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WASHINGTON, Sept 15 (Reuters) - U.S. producers of steel rebar undercut each other on price and are not hurt by imports from Mexico and Turkey, foreign firms told the U.S. International Trade Commission on Monday as they fought a push to slap duties on their steel.
U.S.-based producers have complained of a doubling of imports between 2010 and 2012 and launched a trade dispute that could end in import duties as high as 67 percent on reinforcing bar used to reinforce concrete.
Companies giving evidence in the final stage of the case said cheap, subsidized imports endanger a recovery in the U.S. industry, which was hard-hit by a collapse in construction during the recession.
But lawyers for the foreign producers said most imports were aimed at small-scale projects, while U.S. rebar was concentrated in large-scale construction like roads and bridges, where U.S. mills dominate the market and aggressively compete on price.
Market leaders Nucor Corp, Commercial Metals Co and Gerdau Long Steel North America sold rebar cheaply to their in-house operations marketing to contractors for big projects, they said.
"Nucor and Gerdau are the price leaders and undersold other U.S. producers and each other," said Jay Campbell, of White & Case, a representative for the Mexican producers. "Imports did not suppress the U.S. mills' profitability; the big three did this to themselves."
Wiley Rein lawyer Alan Price, representing the U.S. mills' Rebar Trade Action Coalition, said unfair competition from imports cut operating margins to 3.7 percent in 2013. That was down from 4.3 percent in 2011 and 5.5 percent in 2012.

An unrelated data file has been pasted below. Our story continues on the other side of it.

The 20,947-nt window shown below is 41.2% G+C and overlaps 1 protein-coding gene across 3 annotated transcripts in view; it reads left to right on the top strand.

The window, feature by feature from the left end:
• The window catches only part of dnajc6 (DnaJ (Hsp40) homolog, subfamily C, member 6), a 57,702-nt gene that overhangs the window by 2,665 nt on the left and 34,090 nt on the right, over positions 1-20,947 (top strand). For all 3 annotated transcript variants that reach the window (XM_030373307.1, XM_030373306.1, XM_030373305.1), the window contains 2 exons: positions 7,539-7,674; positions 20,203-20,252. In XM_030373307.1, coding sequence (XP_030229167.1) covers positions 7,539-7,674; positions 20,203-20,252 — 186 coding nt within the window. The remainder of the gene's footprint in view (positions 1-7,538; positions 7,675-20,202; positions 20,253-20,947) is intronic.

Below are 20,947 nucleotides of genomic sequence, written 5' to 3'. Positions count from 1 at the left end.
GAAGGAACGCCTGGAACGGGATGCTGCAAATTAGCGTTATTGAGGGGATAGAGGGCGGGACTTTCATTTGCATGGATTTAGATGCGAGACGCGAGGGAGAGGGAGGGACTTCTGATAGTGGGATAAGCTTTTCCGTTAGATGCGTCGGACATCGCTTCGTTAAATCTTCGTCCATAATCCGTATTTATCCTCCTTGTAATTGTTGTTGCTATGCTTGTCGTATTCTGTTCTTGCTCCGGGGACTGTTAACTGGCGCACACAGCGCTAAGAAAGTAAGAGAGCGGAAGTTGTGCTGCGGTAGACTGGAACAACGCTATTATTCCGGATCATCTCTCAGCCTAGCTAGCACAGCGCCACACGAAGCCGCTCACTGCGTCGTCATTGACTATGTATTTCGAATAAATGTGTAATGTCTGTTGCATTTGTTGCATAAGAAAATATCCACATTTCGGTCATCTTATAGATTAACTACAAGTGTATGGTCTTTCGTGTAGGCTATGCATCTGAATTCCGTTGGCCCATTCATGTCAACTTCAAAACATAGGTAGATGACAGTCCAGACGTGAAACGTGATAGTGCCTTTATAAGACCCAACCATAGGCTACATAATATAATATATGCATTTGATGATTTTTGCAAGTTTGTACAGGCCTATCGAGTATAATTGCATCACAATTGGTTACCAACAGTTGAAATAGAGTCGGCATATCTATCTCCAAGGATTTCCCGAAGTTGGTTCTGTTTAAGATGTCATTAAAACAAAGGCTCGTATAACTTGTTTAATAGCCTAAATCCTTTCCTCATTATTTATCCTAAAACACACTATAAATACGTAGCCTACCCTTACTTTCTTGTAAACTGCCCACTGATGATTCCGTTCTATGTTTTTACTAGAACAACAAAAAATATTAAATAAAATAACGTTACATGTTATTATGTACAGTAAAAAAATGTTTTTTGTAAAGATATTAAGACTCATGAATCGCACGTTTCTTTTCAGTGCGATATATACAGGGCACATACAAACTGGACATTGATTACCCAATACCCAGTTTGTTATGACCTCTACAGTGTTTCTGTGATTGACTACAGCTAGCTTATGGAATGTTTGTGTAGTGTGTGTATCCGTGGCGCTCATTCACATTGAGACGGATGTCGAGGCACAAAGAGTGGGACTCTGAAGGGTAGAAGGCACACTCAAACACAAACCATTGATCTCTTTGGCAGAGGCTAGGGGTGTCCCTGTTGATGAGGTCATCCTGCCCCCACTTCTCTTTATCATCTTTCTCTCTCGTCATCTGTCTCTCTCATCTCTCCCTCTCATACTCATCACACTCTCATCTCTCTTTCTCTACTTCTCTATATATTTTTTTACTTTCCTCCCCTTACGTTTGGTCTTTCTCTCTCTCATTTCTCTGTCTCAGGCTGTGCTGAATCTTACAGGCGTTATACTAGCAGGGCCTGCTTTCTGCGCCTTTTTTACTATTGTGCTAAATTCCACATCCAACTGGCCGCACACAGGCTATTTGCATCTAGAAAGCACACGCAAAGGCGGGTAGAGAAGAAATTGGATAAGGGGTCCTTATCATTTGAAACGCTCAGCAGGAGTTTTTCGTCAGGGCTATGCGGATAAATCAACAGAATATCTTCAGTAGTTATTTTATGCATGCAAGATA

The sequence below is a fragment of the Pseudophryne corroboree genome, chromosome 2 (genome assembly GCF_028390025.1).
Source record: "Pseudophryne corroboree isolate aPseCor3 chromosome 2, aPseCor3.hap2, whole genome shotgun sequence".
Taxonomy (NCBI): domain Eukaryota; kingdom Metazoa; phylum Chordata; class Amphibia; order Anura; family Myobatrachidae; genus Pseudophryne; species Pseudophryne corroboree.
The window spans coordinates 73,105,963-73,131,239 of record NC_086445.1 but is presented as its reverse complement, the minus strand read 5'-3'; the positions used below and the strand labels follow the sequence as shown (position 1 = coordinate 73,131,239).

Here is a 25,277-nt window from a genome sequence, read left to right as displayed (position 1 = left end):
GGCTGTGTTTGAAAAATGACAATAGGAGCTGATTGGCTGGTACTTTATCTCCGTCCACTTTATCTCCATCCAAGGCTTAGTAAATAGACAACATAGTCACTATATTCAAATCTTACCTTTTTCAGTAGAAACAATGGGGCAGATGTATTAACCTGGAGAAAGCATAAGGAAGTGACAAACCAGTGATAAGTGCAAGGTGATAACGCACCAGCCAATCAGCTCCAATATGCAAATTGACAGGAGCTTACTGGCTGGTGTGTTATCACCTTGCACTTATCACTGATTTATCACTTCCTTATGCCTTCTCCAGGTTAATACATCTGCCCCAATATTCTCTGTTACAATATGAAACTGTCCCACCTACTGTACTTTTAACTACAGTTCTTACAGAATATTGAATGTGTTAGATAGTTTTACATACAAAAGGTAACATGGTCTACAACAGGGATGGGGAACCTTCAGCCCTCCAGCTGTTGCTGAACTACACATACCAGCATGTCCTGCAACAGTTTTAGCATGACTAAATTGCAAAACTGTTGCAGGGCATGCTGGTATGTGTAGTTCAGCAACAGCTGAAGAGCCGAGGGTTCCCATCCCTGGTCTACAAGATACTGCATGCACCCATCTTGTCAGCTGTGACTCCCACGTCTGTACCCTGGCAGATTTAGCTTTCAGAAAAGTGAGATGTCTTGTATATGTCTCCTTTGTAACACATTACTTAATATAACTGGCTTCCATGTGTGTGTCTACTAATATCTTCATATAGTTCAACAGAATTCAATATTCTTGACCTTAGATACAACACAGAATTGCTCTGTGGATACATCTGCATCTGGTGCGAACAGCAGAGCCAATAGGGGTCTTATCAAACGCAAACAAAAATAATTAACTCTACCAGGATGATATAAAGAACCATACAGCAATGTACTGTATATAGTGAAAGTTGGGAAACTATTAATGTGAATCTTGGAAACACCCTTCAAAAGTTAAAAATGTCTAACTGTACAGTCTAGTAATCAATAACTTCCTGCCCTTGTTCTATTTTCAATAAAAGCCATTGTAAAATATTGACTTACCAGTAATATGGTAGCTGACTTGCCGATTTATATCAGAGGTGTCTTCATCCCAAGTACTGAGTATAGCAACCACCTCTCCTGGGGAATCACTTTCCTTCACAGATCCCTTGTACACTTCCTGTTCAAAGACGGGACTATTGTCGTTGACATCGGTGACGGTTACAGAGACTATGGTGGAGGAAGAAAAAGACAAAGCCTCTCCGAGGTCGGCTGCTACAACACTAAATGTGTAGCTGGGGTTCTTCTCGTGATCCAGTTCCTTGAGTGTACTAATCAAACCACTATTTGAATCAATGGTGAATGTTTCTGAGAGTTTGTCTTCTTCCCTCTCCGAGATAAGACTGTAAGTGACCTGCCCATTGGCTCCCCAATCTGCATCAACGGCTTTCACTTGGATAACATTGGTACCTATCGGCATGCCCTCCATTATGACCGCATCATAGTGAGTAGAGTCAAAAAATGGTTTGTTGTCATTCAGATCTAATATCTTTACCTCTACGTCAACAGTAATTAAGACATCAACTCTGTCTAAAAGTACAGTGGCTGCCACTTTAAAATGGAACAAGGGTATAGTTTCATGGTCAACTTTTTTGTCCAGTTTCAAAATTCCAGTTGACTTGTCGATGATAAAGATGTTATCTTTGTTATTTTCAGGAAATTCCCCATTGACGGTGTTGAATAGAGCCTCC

Jim Darsey, Nucor executive vice president of bar products, said Nucor cut prices to compete with imports, hurting the company's bottom line, but imports just got cheaper and cheaper.
"Recovery remains elusive, in large part because of dumped and subsidized imports," he said.
Jim Kerkvliet, Gerdau Long Steel vice president of sales, said his company had been forced to idle several mills, reduce staff at others and lay off 550 workers at one facility.
Production, sales and financial performance took a "significant hit," he said, noting that construction was not expected to return to pre-recession levels until 2017.
The U.S. Commerce Department earlier this month confirmed anti-dumping duties on Mexican rebar of up to 66.7 percent and anti-subsidy duties of up to 1.25 percent on Turkish imports.
But it dropped anti-dumping duties against Turkey, which traders and lawyers said reflected a balanced trade flow between the two countries. Turkey is one of the biggest buyers of U.S. steel scrap, which its mills turn into products like rebar and sell to the United States.
The ITC is due to rule on whether imports hurt the domestic industry, the final hurdle for the case, by Oct. 23. A negative decision would end the case. (Reporting by Krista Hughes; Editing by Dan Grebler)